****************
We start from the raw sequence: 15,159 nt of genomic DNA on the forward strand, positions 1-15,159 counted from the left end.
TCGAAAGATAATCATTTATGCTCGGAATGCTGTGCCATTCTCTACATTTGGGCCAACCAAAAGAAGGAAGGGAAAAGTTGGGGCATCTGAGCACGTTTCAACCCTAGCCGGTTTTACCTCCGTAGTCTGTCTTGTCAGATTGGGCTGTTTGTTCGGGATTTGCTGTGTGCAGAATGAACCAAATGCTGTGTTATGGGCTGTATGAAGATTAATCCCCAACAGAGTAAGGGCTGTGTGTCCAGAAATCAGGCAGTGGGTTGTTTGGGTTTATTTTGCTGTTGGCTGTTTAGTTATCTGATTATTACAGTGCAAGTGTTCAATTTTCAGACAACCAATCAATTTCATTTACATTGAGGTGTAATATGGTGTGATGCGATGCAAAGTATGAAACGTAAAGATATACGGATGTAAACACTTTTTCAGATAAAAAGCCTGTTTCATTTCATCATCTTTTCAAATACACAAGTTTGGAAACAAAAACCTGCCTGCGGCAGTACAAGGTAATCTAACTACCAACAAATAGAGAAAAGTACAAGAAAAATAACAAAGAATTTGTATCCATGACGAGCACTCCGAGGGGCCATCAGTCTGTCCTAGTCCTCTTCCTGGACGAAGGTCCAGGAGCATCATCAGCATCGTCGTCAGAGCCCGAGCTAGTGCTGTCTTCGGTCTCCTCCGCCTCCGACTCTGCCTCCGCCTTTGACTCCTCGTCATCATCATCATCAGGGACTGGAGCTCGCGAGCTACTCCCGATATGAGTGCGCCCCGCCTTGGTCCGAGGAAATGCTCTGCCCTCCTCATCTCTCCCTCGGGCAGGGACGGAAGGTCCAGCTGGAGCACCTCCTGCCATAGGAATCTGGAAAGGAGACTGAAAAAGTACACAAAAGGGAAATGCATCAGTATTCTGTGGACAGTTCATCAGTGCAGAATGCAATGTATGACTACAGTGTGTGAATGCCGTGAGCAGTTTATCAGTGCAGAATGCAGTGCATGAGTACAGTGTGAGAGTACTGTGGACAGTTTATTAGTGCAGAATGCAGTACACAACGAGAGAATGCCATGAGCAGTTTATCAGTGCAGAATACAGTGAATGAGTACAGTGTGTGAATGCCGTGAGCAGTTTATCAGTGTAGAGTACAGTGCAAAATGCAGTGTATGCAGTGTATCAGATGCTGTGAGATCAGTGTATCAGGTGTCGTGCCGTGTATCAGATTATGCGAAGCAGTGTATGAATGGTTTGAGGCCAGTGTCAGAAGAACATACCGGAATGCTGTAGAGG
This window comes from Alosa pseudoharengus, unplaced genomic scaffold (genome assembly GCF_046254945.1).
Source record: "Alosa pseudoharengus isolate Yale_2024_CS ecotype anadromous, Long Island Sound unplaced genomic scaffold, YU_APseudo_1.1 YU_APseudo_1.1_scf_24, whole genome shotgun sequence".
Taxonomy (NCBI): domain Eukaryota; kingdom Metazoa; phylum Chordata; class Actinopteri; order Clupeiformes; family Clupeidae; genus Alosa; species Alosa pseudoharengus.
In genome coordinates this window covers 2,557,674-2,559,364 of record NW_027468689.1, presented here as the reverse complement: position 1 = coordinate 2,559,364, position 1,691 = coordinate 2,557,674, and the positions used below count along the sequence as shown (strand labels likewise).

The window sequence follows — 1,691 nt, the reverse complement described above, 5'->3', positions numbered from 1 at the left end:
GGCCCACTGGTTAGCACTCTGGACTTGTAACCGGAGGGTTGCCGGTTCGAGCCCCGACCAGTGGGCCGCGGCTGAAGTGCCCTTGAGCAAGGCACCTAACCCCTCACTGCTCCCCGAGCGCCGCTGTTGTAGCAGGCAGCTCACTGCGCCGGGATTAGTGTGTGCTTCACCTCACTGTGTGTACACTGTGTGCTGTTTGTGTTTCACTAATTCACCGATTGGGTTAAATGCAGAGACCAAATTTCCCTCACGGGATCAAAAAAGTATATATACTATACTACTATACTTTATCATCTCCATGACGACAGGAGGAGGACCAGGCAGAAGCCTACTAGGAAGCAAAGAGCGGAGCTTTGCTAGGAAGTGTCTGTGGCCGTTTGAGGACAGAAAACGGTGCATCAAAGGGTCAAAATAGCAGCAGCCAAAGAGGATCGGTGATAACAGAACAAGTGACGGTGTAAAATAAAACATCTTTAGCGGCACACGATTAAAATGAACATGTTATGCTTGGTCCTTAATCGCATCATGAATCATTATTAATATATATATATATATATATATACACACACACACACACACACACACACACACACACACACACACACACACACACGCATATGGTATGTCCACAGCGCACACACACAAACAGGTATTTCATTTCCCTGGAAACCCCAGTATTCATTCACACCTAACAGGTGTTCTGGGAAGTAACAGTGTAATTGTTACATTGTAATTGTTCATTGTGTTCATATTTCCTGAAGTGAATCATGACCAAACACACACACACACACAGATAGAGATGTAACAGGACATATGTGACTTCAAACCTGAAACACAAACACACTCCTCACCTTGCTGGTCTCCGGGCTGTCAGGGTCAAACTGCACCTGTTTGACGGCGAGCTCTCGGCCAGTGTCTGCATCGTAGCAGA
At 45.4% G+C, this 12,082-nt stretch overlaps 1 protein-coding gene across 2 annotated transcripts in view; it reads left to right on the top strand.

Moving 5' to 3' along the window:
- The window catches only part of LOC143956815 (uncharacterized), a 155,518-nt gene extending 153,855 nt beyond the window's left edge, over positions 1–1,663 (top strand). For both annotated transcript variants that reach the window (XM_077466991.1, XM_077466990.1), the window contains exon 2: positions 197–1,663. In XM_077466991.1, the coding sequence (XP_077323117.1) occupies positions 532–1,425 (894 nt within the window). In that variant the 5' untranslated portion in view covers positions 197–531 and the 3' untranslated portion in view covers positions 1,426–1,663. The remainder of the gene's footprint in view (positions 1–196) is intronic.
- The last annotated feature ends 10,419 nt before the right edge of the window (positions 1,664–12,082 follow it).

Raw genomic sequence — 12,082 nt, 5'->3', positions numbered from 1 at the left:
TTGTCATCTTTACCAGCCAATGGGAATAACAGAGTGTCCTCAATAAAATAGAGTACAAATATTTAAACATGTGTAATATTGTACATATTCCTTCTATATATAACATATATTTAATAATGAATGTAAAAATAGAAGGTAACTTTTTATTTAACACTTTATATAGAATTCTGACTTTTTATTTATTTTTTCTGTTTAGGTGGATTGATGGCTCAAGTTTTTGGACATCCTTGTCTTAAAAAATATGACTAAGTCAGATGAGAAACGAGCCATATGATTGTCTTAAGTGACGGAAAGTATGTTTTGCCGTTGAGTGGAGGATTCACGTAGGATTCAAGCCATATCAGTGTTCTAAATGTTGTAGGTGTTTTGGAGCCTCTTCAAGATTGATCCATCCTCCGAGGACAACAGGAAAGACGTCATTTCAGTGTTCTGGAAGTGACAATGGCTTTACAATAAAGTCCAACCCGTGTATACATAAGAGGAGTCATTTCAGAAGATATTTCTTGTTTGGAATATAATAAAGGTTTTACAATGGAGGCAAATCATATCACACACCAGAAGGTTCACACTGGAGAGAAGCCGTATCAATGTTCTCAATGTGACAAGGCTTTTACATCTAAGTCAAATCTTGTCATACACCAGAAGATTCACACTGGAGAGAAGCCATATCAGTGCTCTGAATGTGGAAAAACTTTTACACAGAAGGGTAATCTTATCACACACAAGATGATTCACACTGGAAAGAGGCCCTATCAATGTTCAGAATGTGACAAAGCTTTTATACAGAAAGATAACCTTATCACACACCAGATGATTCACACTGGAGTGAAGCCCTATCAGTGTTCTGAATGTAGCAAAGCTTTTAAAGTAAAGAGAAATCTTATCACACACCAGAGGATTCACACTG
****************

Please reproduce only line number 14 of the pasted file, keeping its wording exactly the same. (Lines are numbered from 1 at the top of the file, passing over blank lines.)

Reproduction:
TTGTCATCTTTACCAGCCAATGGGAATAACAGAGTGTCCTCAATAAAATAGAGTACAAATATTTAAACATGTGTAATATTGTACATATTCCTTCTATATATAACATATATTTAATAATGAATGTAAAAATAGAAGGTAACTTTTTATTTAACACTTTATATAGAATTCTGACTTTTTATTTATTTTTTCTGTTTAGGTGGATTGATGGCTCAAGTTTTTGGACATCCTTGTCTTAAAAAATATGACTAAGTCAGATGAGAAACGAGCCATATGATTGTCTTAAGTGACGGAAAGTATGTTTTGCCGTTGAGTGGAGGATTCACGTAGGATTCAAGCCATATCAGTGTTCTAAATGTTGTAGGTGTTTTGGAGCCTCTTCAAGATTGATCCATCCTCCGAGGACAACAGGAAAGACGTCATTTCAGTGTTCTGGAAGTGACAATGGCTTTACAATAAAGTCCAACCCGTGTATACATAAGAGGAGTCATTTCAGAAGATATTTCTTGTTTGGAATATAATAAAGGTTTTACAATGGAGGCAAATCATATCACACACCAGAAGGTTCACACTGGAGAGAAGCCGTATCAATGTTCTCAATGTGACAAGGCTTTTACATCTAAGTCAAATCTTGTCATACACCAGAAGATTCACACTGGAGAGAAGCCATATCAGTGCTCTGAATGTGGAAAAACTTTTACACAGAAGGGTAATCTTATCACACACAAGATGATTCACACTGGAAAGAGGCCCTATCAATGTTCAGAATGTGACAAAGCTTTTATACAGAAAGATAACCTTATCACACACCAGATGATTCACACTGGAGTGAAGCCCTATCAGTGTTCTGAATGTAGCAAAGCTTTTAAAGTAAAGAGAAATCTTATCACACACCAGAGGATTCACACTG